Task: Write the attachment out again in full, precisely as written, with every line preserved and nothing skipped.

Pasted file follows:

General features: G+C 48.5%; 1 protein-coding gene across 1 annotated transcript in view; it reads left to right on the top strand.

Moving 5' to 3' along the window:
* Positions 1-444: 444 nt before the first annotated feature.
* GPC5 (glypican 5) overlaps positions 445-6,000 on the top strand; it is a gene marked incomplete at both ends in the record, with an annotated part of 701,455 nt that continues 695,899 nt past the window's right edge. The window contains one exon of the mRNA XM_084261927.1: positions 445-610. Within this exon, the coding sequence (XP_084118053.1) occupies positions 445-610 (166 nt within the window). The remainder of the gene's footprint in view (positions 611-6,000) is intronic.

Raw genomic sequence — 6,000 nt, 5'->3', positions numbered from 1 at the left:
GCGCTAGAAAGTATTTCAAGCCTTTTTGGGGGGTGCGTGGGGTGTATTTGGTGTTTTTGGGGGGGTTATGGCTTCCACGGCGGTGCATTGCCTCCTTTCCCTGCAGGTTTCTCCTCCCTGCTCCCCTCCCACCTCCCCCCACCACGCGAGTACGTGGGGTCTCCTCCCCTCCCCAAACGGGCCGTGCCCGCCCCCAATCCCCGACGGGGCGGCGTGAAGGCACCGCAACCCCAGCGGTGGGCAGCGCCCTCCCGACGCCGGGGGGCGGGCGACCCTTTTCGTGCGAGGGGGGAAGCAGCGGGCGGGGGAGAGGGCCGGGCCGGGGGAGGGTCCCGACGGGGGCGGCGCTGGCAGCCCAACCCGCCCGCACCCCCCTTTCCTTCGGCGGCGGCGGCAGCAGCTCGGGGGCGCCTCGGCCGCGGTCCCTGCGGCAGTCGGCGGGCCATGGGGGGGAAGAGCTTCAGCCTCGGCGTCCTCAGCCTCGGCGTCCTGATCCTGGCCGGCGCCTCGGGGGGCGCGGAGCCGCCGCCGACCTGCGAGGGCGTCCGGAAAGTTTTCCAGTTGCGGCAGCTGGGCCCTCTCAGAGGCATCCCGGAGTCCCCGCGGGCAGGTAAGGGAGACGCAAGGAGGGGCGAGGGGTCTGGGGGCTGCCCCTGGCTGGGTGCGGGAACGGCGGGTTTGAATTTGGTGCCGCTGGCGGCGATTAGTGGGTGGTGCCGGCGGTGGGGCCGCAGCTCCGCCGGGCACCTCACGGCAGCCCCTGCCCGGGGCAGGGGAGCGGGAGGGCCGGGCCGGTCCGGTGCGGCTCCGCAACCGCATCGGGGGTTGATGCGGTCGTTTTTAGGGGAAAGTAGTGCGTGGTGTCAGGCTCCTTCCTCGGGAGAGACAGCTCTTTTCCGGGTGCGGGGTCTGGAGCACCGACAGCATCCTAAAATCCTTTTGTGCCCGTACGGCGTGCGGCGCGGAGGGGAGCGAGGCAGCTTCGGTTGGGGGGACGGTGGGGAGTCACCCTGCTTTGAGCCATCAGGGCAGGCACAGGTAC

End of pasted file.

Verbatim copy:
General features: G+C 48.5%; 1 protein-coding gene across 1 annotated transcript in view; it reads left to right on the top strand.

Moving 5' to 3' along the window:
* Positions 1-444: 444 nt before the first annotated feature.
* GPC5 (glypican 5) overlaps positions 445-6,000 on the top strand; it is a gene marked incomplete at both ends in the record, with an annotated part of 701,455 nt that continues 695,899 nt past the window's right edge. The window contains one exon of the mRNA XM_084261927.1: positions 445-610. Within this exon, the coding sequence (XP_084118053.1) occupies positions 445-610 (166 nt within the window). The remainder of the gene's footprint in view (positions 611-6,000) is intronic.

Raw genomic sequence — 6,000 nt, 5'->3', positions numbered from 1 at the left:
GCGCTAGAAAGTATTTCAAGCCTTTTTGGGGGGTGCGTGGGGTGTATTTGGTGTTTTTGGGGGGGTTATGGCTTCCACGGCGGTGCATTGCCTCCTTTCCCTGCAGGTTTCTCCTCCCTGCTCCCCTCCCACCTCCCCCCACCACGCGAGTACGTGGGGTCTCCTCCCCTCCCCAAACGGGCCGTGCCCGCCCCCAATCCCCGACGGGGCGGCGTGAAGGCACCGCAACCCCAGCGGTGGGCAGCGCCCTCCCGACGCCGGGGGGCGGGCGACCCTTTTCGTGCGAGGGGGGAAGCAGCGGGCGGGGGAGAGGGCCGGGCCGGGGGAGGGTCCCGACGGGGGCGGCGCTGGCAGCCCAACCCGCCCGCACCCCCCTTTCCTTCGGCGGCGGCGGCAGCAGCTCGGGGGCGCCTCGGCCGCGGTCCCTGCGGCAGTCGGCGGGCCATGGGGGGGAAGAGCTTCAGCCTCGGCGTCCTCAGCCTCGGCGTCCTGATCCTGGCCGGCGCCTCGGGGGGCGCGGAGCCGCCGCCGACCTGCGAGGGCGTCCGGAAAGTTTTCCAGTTGCGGCAGCTGGGCCCTCTCAGAGGCATCCCGGAGTCCCCGCGGGCAGGTAAGGGAGACGCAAGGAGGGGCGAGGGGTCTGGGGGCTGCCCCTGGCTGGGTGCGGGAACGGCGGGTTTGAATTTGGTGCCGCTGGCGGCGATTAGTGGGTGGTGCCGGCGGTGGGGCCGCAGCTCCGCCGGGCACCTCACGGCAGCCCCTGCCCGGGGCAGGGGAGCGGGAGGGCCGGGCCGGTCCGGTGCGGCTCCGCAACCGCATCGGGGGTTGATGCGGTCGTTTTTAGGGGAAAGTAGTGCGTGGTGTCAGGCTCCTTCCTCGGGAGAGACAGCTCTTTTCCGGGTGCGGGGTCTGGAGCACCGACAGCATCCTAAAATCCTTTTGTGCCCGTACGGCGTGCGGCGCGGAGGGGAGCGAGGCAGCTTCGGTTGGGGGGACGGTGGGGAGTCACCCTGCTTTGAGCCATCAGGGCAGGCACAGGTAC